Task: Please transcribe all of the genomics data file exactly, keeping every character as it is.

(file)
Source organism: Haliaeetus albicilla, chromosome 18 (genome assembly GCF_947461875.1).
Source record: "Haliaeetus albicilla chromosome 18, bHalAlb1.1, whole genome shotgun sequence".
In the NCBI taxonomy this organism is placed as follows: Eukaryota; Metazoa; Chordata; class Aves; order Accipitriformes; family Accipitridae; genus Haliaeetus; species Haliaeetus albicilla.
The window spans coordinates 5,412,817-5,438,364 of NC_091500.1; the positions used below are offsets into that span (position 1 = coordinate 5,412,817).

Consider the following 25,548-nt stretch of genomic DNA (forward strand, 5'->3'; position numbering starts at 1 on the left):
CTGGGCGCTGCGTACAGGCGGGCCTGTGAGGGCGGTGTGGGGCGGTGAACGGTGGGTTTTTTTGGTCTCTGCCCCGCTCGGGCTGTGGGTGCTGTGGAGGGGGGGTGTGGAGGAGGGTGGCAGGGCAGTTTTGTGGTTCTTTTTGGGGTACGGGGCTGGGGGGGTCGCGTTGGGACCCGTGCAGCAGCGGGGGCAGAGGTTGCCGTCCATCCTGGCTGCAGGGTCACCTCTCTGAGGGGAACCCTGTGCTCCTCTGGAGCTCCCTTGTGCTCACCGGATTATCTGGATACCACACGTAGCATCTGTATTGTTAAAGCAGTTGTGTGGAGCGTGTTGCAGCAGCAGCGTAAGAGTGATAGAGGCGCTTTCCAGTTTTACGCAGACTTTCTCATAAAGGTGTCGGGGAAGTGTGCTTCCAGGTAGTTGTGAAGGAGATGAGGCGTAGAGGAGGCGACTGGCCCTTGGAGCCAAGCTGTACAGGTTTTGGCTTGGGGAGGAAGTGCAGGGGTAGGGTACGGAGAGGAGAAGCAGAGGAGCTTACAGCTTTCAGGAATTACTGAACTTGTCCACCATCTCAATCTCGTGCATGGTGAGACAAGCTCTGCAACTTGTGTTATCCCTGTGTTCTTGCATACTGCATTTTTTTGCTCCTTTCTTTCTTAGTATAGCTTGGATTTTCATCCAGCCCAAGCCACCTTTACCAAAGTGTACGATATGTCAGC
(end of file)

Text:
Source organism: Haliaeetus albicilla, chromosome 18 (genome assembly GCF_947461875.1).
Source record: "Haliaeetus albicilla chromosome 18, bHalAlb1.1, whole genome shotgun sequence".
In the NCBI taxonomy this organism is placed as follows: Eukaryota; Metazoa; Chordata; class Aves; order Accipitriformes; family Accipitridae; genus Haliaeetus; species Haliaeetus albicilla.
The window spans coordinates 5,412,817-5,438,364 of NC_091500.1; the positions used below are offsets into that span (position 1 = coordinate 5,412,817).

Consider the following 25,548-nt stretch of genomic DNA (forward strand, 5'->3'; position numbering starts at 1 on the left):
CTGGGCGCTGCGTACAGGCGGGCCTGTGAGGGCGGTGTGGGGCGGTGAACGGTGGGTTTTTTTGGTCTCTGCCCCGCTCGGGCTGTGGGTGCTGTGGAGGGGGGGTGTGGAGGAGGGTGGCAGGGCAGTTTTGTGGTTCTTTTTGGGGTACGGGGCTGGGGGGGTCGCGTTGGGACCCGTGCAGCAGCGGGGGCAGAGGTTGCCGTCCATCCTGGCTGCAGGGTCACCTCTCTGAGGGGAACCCTGTGCTCCTCTGGAGCTCCCTTGTGCTCACCGGATTATCTGGATACCACACGTAGCATCTGTATTGTTAAAGCAGTTGTGTGGAGCGTGTTGCAGCAGCAGCGTAAGAGTGATAGAGGCGCTTTCCAGTTTTACGCAGACTTTCTCATAAAGGTGTCGGGGAAGTGTGCTTCCAGGTAGTTGTGAAGGAGATGAGGCGTAGAGGAGGCGACTGGCCCTTGGAGCCAAGCTGTACAGGTTTTGGCTTGGGGAGGAAGTGCAGGGGTAGGGTACGGAGAGGAGAAGCAGAGGAGCTTACAGCTTTCAGGAATTACTGAACTTGTCCACCATCTCAATCTCGTGCATGGTGAGACAAGCTCTGCAACTTGTGTTATCCCTGTGTTCTTGCATACTGCATTTTTTTGCTCCTTTCTTTCTTAGTATAGCTTGGATTTTCATCCAGCCCAAGCCACCTTTACCAAAGTGTACGATATGTCAGC